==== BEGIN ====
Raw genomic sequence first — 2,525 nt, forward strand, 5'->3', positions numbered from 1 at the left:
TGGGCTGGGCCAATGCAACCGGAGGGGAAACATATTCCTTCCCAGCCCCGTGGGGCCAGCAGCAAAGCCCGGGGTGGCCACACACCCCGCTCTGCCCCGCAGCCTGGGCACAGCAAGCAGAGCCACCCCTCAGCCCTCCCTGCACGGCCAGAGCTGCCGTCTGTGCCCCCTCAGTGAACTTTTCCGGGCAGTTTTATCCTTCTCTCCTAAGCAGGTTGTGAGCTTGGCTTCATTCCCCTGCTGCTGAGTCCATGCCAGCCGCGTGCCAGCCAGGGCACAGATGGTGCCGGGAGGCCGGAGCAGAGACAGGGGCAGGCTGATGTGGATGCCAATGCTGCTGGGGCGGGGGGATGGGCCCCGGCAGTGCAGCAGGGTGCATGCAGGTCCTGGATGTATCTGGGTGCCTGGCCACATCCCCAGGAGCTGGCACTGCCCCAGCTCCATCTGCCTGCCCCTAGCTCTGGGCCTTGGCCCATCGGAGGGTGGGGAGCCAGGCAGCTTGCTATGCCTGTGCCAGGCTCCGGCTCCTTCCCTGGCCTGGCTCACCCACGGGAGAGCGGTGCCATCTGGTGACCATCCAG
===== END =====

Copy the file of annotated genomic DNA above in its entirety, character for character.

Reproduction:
Raw genomic sequence first — 2,525 nt, forward strand, 5'->3', positions numbered from 1 at the left:
TGGGCTGGGCCAATGCAACCGGAGGGGAAACATATTCCTTCCCAGCCCCGTGGGGCCAGCAGCAAAGCCCGGGGTGGCCACACACCCCGCTCTGCCCCGCAGCCTGGGCACAGCAAGCAGAGCCACCCCTCAGCCCTCCCTGCACGGCCAGAGCTGCCGTCTGTGCCCCCTCAGTGAACTTTTCCGGGCAGTTTTATCCTTCTCTCCTAAGCAGGTTGTGAGCTTGGCTTCATTCCCCTGCTGCTGAGTCCATGCCAGCCGCGTGCCAGCCAGGGCACAGATGGTGCCGGGAGGCCGGAGCAGAGACAGGGGCAGGCTGATGTGGATGCCAATGCTGCTGGGGCGGGGGGATGGGCCCCGGCAGTGCAGCAGGGTGCATGCAGGTCCTGGATGTATCTGGGTGCCTGGCCACATCCCCAGGAGCTGGCACTGCCCCAGCTCCATCTGCCTGCCCCTAGCTCTGGGCCTTGGCCCATCGGAGGGTGGGGAGCCAGGCAGCTTGCTATGCCTGTGCCAGGCTCCGGCTCCTTCCCTGGCCTGGCTCACCCACGGGAGAGCGGTGCCATCTGGTGACCATCCAG